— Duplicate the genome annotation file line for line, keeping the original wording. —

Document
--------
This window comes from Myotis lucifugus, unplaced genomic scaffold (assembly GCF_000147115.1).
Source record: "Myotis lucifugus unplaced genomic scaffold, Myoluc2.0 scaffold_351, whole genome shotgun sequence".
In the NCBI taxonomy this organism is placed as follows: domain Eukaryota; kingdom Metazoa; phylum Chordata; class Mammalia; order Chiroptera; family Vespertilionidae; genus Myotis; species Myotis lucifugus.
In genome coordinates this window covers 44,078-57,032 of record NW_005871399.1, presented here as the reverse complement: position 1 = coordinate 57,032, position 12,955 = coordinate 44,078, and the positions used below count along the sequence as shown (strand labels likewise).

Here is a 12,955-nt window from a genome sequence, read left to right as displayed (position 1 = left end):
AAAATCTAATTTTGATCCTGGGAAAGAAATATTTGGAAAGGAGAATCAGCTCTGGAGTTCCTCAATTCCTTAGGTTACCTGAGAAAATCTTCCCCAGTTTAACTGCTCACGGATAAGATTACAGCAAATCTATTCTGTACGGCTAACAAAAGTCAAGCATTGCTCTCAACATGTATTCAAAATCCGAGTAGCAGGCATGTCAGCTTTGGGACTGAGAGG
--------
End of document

This window comes from Myotis lucifugus, unplaced genomic scaffold (assembly GCF_000147115.1).
Source record: "Myotis lucifugus unplaced genomic scaffold, Myoluc2.0 scaffold_351, whole genome shotgun sequence".
In the NCBI taxonomy this organism is placed as follows: domain Eukaryota; kingdom Metazoa; phylum Chordata; class Mammalia; order Chiroptera; family Vespertilionidae; genus Myotis; species Myotis lucifugus.
In genome coordinates this window covers 44,078-57,032 of record NW_005871399.1, presented here as the reverse complement: position 1 = coordinate 57,032, position 12,955 = coordinate 44,078, and the positions used below count along the sequence as shown (strand labels likewise).

Here is a 12,955-nt window from a genome sequence, read left to right as displayed (position 1 = left end):
AAAATCTAATTTTGATCCTGGGAAAGAAATATTTGGAAAGGAGAATCAGCTCTGGAGTTCCTCAATTCCTTAGGTTACCTGAGAAAATCTTCCCCAGTTTAACTGCTCACGGATAAGATTACAGCAAATCTATTCTGTACGGCTAACAAAAGTCAAGCATTGCTCTCAACATGTATTCAAAATCCGAGTAGCAGGCATGTCAGCTTTGGGACTGAGAGG